Monday, November 19, 2012

Epic Failure 2

My second attempt at brewing a J.R.R. Tolkienish old world ale was as disastrous as the first attempt back in January 2011.  Both were named Northfarthing.  Both brews went well but both were a dismal disappointment at tasting.  Both had to be dumped down the drain.
The first one had a wild yeast infection and turned into thin tasting gushers.  This one I think went bad because of a bad batch of reused yeast.  As a result I've decided to not wash yeast anymore.  Washing yeast may save about $6 per batch but considering the increased chance of infection and how expensive (and disappointing) a ruined batch of beer is, I think it's not worth it.
Not that I'm superstitious but if I try again to make a Middle Earth ale I won't use the name "Northfarthing"!

Sunday, September 16, 2012

Storing fresh hops

After the hops are harvested two things need to be done:  drying them and storing them.
I'd heard about the simple process of laying the fresh hops out on a window screen in a dark room with a fan and that was easy for me.
So I put a spare window screen on a couple of sawhorses in the spare bedroom and spread out the hops on it.  I put a tower fan next to the screen to blow across the hop cones:
After 2 days the cones were dry enough and now needed to be packaged.  Fortunately we have a vacuum sealer thanks to Grandpa Dick so I was able to vacuum seal the dried hop cones in plastic bags for future use.
Ironically the beer I was to brew the next day, my Honey Basil Ale, made with homegrown hops and basil could have been made with fresh "wet" hops but I had dried the whole batch!

Tuesday, September 4, 2012

Hop harvest!

I'd read that hops don't really produce much until the second year, however mine grew clear up the tall side of our house, about 30 feet, by August and produced a 5 gallon bucket of hop cones in September!
It's hard to know when to harvest but when it seemed right (when the cones are papery) I called upon my assistant brewers, Tristan and Sofia, to help me bring in the harvest.
First I cut down the twines on which the hop vines (called "bines") had grown and then separated the varieties of bines into separate bins.  I put them on a large sheet in the family room.
Then we went to work picking the cones off of the bines.  It's tedious work and the bines are prickly but Tristan and Sofia were real troopers.

Saturday, August 11, 2012

Vancouver Brewfest 2012

Today I volunteered at the first annual Vancouver Brewfest!  It was a blast!
I served for 3 hours from noon to 3 pm.  I chose to pour for Oakshire Brewing Co. out of Eugene, Oregon.  As chance would have it, I ended up pouring next to Haley and Sean Easton!  On my other side was another homebrewer.
One of the omissions of this first brewfest was a lack of information about the beers being served.  So I used what I knew about Line Dry Rye and Overcast Espresso Stout (Oakshire's offerings for this festival) along with information that Sean was able to pull up from his smart phone to answer peoples' questions about the beers we were serving.  Both are excellent beers and were top of my list to sample when my shift was over.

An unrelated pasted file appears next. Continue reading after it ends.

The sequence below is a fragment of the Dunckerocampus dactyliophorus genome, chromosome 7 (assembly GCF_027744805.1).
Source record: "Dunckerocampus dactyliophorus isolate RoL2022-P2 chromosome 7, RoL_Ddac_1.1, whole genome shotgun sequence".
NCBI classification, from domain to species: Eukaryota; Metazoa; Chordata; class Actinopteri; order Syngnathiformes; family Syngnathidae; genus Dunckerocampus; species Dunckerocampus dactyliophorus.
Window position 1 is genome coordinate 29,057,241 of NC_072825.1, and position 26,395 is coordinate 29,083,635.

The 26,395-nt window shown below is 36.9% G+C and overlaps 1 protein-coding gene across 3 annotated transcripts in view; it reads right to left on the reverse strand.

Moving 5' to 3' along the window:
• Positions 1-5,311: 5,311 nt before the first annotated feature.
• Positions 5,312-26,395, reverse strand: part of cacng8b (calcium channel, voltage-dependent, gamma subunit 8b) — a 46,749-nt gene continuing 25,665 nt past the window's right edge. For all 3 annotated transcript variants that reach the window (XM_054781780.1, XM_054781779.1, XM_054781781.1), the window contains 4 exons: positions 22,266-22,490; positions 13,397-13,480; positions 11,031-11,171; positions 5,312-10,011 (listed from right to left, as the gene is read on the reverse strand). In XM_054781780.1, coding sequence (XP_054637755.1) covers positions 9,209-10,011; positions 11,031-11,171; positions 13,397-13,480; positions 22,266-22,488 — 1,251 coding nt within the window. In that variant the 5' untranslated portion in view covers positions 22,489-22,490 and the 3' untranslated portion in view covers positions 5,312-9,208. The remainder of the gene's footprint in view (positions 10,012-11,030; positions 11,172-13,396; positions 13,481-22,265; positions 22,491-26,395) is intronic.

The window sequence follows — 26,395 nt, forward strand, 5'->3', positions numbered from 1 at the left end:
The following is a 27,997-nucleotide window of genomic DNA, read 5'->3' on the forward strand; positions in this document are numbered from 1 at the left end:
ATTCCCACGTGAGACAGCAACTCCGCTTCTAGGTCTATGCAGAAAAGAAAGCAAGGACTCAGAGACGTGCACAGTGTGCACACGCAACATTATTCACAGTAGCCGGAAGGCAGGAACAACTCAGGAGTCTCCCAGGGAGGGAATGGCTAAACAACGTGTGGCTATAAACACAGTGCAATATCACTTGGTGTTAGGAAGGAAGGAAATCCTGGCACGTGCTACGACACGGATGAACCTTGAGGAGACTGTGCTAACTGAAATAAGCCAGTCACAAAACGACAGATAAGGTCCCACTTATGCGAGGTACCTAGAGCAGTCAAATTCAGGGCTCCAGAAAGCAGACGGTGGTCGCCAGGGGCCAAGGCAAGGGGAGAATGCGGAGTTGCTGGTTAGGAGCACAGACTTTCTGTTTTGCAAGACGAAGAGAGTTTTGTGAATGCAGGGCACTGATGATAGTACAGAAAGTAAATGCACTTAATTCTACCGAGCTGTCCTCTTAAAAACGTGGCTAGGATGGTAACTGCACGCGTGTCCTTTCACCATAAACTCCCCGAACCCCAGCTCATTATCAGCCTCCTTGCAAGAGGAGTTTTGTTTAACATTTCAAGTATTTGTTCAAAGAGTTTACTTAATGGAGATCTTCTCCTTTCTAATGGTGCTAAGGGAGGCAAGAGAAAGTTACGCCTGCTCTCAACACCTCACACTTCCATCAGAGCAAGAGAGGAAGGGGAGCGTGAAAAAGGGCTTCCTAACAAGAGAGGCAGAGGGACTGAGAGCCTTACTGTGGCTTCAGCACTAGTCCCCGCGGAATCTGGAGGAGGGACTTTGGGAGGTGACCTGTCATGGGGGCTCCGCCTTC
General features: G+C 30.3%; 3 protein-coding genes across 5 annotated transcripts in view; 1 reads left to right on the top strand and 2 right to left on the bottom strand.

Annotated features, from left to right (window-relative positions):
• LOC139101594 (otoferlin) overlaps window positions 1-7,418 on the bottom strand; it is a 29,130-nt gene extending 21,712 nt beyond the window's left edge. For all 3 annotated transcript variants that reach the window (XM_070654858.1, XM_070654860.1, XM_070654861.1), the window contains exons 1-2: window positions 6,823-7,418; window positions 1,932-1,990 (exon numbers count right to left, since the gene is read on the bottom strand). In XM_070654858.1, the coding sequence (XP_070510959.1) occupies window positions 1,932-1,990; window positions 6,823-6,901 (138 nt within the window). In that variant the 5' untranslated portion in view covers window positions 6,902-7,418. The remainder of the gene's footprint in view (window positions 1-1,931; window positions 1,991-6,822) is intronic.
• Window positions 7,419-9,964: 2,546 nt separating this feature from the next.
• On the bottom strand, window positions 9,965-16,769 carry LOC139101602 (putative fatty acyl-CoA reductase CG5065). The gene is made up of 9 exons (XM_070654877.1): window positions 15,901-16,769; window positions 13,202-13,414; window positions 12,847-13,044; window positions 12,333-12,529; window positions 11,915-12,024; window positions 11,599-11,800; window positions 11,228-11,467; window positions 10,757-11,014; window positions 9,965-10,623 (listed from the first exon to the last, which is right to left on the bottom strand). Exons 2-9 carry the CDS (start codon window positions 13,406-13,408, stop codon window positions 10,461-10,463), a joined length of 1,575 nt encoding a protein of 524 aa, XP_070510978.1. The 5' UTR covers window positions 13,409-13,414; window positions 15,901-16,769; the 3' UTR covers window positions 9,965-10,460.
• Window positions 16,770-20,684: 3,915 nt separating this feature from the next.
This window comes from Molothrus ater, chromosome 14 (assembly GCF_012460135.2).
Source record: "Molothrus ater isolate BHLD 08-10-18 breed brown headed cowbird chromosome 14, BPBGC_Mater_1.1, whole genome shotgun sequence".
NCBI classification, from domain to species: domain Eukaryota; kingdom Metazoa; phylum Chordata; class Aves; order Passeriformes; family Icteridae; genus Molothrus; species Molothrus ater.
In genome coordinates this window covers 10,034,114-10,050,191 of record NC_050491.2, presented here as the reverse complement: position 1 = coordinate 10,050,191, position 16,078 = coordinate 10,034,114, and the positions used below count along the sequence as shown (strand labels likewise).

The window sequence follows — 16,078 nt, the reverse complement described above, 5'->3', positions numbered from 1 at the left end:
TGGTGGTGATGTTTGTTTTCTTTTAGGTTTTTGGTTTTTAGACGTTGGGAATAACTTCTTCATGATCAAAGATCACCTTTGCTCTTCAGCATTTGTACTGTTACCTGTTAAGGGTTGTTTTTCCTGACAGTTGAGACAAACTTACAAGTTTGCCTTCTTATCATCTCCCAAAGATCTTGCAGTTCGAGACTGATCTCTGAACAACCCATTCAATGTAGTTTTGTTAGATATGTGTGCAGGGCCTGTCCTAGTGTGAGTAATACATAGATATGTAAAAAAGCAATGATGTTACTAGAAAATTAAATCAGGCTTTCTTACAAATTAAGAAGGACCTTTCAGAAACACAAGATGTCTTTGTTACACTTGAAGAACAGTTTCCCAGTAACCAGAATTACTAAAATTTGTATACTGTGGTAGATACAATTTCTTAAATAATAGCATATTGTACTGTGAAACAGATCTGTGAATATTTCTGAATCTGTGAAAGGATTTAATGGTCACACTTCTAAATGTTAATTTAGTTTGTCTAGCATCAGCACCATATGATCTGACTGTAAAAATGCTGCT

The perks for volunteering were great.  We got free admission, a free t-shirt and a cup and 8 tokens to use any time during the festival.  Cyndy joined me after my shift and we went around Esther Short Park sampling the offerings and enjoying the live music from the main stage.

The beers I tried and my scoring are:
Oakshire's Line Dry Rye *****
Oakshire's Overcast Espresso Stout *****
Stone's Arrogant Bastard *****
Walking Man's Belgian Session *****
Mt. Tabor's Hudson's Bay CDA *****
McMennamin's What's Wheating Gilbert Grapefruit ****
Dick's Brewing's Dick Danger Ale ****
West Highland's Mango Ale *

Sunday, July 8, 2012

Growing my own hops

Tired of always paying good money for ingredients I can grow myself, I decided after much consideration to plant my own hops.
Armed with information on how to grow them (especially how to give them enough space to grow), I headed over to Bader Brewing and bought 3 rhizomes in April when they arrived.  I decided to grow the 3 varieties that I've used most:  Northern Brewer (English), Hallertau (German) and of course Cascade (US).
I planted each rhizome about 3 feet apart on the South side of our house.  I strung 2 strings of twine for each plant up to the roofline (about 30 feet) and fertilized the plants well and kept them watered.

Friday, March 23, 2012

Brewing on a budget

Now that funds are tight for affording this great hobby I'm glad that I've stocked up on supplies.
It's always a good idea to buy the 50 lb. bag of your basic base malts such as American 2-row and now I'm glad I did.
Also stocking up on the old standby hops like Cascade or Northern Brewer or E.K. Goldings when you find them at a good price is smart.  They keep a long time in your freezer if kept in the oxygen barrier bags they come in.
I'm so glad that I canned starter wort too since now I have starters available for my next 6 brews.  It's also practical and economical to save the yeast from the fermenter from your last brew to use in future brews.  Stored correctly they can be kept viable for a couple of months.
So, now if I can come up with a good recipe for the yeast, hops and grain I have on hand, I can brew the next batch or two without ANY outlay of cash!